Texas Prisoners Enter Second Week of Hunger Strike

Texas Prisoners Enter Second Week of Hunger Strike


Numerous Texas prisoners are taking on the second week of a hunger strike in protest of indefinite solitary confinement– a form of incarceration in the US that is largely frowned upon by human rights activists.

Across the Texas prison system, inmates have been refusing food since January 10 to form an organized objection against being held in isolation for up to a decade. The exact number of prisoners involved remains unknown, but an estimate from the Texas department of criminal justice (TDCJ) puts it at 72. Yet, outside advocates communicating with strikers say there are more than 138. 

In Texas, solitary confinement is used as a means of control mainly designed to prevent violence between prisoners. The practice has origins dating to the 19th century when Quakers in Pennsylvania used this method as a substitution for public punishments. The goal is to segregate prisoners involved in gangs, known as “security threat groups.” Amongst these groups are the white supremacist Aryan Brotherhood and the Mexican mafia.

The state currently has more than 3,000 inmates in “restrictive housing,” as solitary is known. More than 500 have been isolated for at least ten years and 138 for at least 20 years. 

Identifying “gang status” inmates includes an assessment for tattoos and other gang activity indicators. Once labeled with gang status, inmates are placed alone in a cell indefinitely, regardless of behavioral violations or wrongdoing.

Due to the indeterminate length of a solitary term in Texas, the state is a national leader in using this extreme form of lock-up over prolonged periods.

Brittany Robertson, an outside representative for the hunger strikers, told the Guardian, “Most units don’t allow calls, no contact visits, no oversight or effective grievance process. Mail is delayed up to a month; there are staffing shortages and with no security checks there are a lot of suicides.” She added that the prisoners who had joined the protest “truly feel this is in the best interest of all, including the prison employees who are suffering appalling conditions as well.”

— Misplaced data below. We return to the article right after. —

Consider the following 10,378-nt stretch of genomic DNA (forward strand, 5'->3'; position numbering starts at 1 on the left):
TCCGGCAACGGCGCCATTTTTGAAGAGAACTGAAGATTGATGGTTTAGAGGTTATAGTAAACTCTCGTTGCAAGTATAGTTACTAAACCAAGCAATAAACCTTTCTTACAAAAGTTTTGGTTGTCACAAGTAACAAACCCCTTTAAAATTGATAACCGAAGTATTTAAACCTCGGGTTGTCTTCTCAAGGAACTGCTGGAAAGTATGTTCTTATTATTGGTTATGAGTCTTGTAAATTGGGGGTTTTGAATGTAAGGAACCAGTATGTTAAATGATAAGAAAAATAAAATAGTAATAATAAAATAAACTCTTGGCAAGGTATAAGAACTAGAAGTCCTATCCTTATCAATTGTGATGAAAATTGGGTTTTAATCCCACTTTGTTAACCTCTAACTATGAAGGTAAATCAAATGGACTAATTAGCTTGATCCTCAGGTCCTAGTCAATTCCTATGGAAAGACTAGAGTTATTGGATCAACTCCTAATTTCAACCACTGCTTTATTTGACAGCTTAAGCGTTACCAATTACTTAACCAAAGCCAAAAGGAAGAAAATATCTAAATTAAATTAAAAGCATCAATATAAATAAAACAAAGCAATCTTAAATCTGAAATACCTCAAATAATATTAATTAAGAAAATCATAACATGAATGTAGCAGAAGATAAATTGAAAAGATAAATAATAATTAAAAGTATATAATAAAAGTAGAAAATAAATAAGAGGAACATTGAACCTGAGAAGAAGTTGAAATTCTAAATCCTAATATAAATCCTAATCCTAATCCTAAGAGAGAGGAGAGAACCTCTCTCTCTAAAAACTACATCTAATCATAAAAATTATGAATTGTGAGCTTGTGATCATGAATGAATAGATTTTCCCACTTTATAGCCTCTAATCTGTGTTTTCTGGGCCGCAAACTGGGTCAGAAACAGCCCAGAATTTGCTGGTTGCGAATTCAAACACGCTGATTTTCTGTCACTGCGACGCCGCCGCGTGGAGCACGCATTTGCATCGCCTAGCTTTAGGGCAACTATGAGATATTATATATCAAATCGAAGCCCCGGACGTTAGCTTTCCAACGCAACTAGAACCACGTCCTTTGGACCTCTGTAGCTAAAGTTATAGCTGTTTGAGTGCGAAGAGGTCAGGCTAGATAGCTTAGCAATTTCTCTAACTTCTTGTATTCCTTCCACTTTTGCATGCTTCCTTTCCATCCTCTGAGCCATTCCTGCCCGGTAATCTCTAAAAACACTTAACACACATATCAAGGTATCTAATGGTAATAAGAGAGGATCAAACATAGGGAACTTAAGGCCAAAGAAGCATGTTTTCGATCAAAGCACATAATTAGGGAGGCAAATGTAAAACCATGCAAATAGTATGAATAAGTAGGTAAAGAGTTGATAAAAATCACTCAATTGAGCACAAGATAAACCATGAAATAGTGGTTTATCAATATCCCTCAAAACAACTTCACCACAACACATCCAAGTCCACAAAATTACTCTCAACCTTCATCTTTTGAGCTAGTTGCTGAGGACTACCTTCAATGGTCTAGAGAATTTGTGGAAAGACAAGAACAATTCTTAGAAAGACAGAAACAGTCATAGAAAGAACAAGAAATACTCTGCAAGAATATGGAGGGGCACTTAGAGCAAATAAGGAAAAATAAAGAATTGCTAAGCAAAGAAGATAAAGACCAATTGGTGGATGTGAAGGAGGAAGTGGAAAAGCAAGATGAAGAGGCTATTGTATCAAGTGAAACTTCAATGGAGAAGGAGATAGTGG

Robertson has assembled a set of official complaints from solitary prisoners. One inmate reported that he had an infected abscess on his back that was going untreated; a Black prisoner complained that African American in solitary were being singled out for “physical and psychological abuse”; and a third offender requested being transferred out of the detached unit because “my life is in danger here.”

The Texas strike is modeled on California’s example, where prisoners staged a hunger strike in 2013. Two years later, the California inmates successfully litigated a federal settlement that ended solitary in the state based on gang status alone.

Texas hunger strikers prepared written demands which they presented to the prison authorities three months before they started the current action. Their primary demand is that Texas refines the current system of putting prisoners indefinitely into solitary based on their gang status to a “behavioral based system to address the behavior of individuals – only those who engage in serious rule violations should be placed in restrictive housing”.

The CLA-Liman report states that Texas had the largest number of prisoners who had been held in solitary for more than 10 years. Only Alabama and the federal Bureau of Prisons comes anywhere close. Data accumulated by the Correctional Leaders Association (CLA) and the Arthur Liman Center at Yale law school estimates that there were between 41,000 and 48,000 in isolation in US prison cells in July 2021. 

In a statement, the TDCJ said that “if known prison gang members in state custody do not like their current confinement conditions, they are free to renounce their gang and we will offer them a pathway back into the general population. We will not, however, give them free rein to recruit new members and try to continue their criminal enterprises.”





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Rachel Meadows

Rachel Meadows

Trending topics news writer who enjoys cooking, walking her dog and travel.